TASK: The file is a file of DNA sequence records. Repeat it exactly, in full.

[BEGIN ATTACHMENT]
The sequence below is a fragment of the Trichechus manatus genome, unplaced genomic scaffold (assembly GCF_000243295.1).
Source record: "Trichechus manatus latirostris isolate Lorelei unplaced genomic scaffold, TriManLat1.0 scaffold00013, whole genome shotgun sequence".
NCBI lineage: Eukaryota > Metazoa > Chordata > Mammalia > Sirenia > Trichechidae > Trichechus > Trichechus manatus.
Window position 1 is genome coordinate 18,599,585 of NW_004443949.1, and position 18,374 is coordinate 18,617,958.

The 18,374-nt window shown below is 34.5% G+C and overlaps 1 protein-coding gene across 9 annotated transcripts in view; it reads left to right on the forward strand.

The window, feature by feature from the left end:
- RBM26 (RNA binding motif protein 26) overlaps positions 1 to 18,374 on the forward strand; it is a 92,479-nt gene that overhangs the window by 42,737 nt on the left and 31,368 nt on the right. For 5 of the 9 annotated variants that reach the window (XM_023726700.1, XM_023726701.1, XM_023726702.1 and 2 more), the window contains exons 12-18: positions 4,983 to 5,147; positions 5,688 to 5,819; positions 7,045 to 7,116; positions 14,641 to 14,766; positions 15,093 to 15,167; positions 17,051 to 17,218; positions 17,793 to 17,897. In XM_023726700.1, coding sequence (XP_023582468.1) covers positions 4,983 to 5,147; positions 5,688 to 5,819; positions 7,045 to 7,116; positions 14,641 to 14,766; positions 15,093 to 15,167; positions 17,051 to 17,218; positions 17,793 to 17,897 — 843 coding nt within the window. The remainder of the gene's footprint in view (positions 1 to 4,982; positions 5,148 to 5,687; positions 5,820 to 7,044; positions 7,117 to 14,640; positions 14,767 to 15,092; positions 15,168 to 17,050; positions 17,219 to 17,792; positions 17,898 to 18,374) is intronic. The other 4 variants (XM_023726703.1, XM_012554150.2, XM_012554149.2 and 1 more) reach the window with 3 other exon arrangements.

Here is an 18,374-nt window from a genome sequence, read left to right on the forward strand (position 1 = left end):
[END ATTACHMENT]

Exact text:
The sequence below is a fragment of the Trichechus manatus genome, unplaced genomic scaffold (assembly GCF_000243295.1).
Source record: "Trichechus manatus latirostris isolate Lorelei unplaced genomic scaffold, TriManLat1.0 scaffold00013, whole genome shotgun sequence".
NCBI lineage: Eukaryota > Metazoa > Chordata > Mammalia > Sirenia > Trichechidae > Trichechus > Trichechus manatus.
Window position 1 is genome coordinate 18,599,585 of NW_004443949.1, and position 18,374 is coordinate 18,617,958.

The 18,374-nt window shown below is 34.5% G+C and overlaps 1 protein-coding gene across 9 annotated transcripts in view; it reads left to right on the forward strand.

The window, feature by feature from the left end:
- RBM26 (RNA binding motif protein 26) overlaps positions 1 to 18,374 on the forward strand; it is a 92,479-nt gene that overhangs the window by 42,737 nt on the left and 31,368 nt on the right. For 5 of the 9 annotated variants that reach the window (XM_023726700.1, XM_023726701.1, XM_023726702.1 and 2 more), the window contains exons 12-18: positions 4,983 to 5,147; positions 5,688 to 5,819; positions 7,045 to 7,116; positions 14,641 to 14,766; positions 15,093 to 15,167; positions 17,051 to 17,218; positions 17,793 to 17,897. In XM_023726700.1, coding sequence (XP_023582468.1) covers positions 4,983 to 5,147; positions 5,688 to 5,819; positions 7,045 to 7,116; positions 14,641 to 14,766; positions 15,093 to 15,167; positions 17,051 to 17,218; positions 17,793 to 17,897 — 843 coding nt within the window. The remainder of the gene's footprint in view (positions 1 to 4,982; positions 5,148 to 5,687; positions 5,820 to 7,044; positions 7,117 to 14,640; positions 14,767 to 15,092; positions 15,168 to 17,050; positions 17,219 to 17,792; positions 17,898 to 18,374) is intronic. The other 4 variants (XM_023726703.1, XM_012554150.2, XM_012554149.2 and 1 more) reach the window with 3 other exon arrangements.

Here is an 18,374-nt window from a genome sequence, read left to right on the forward strand (position 1 = left end):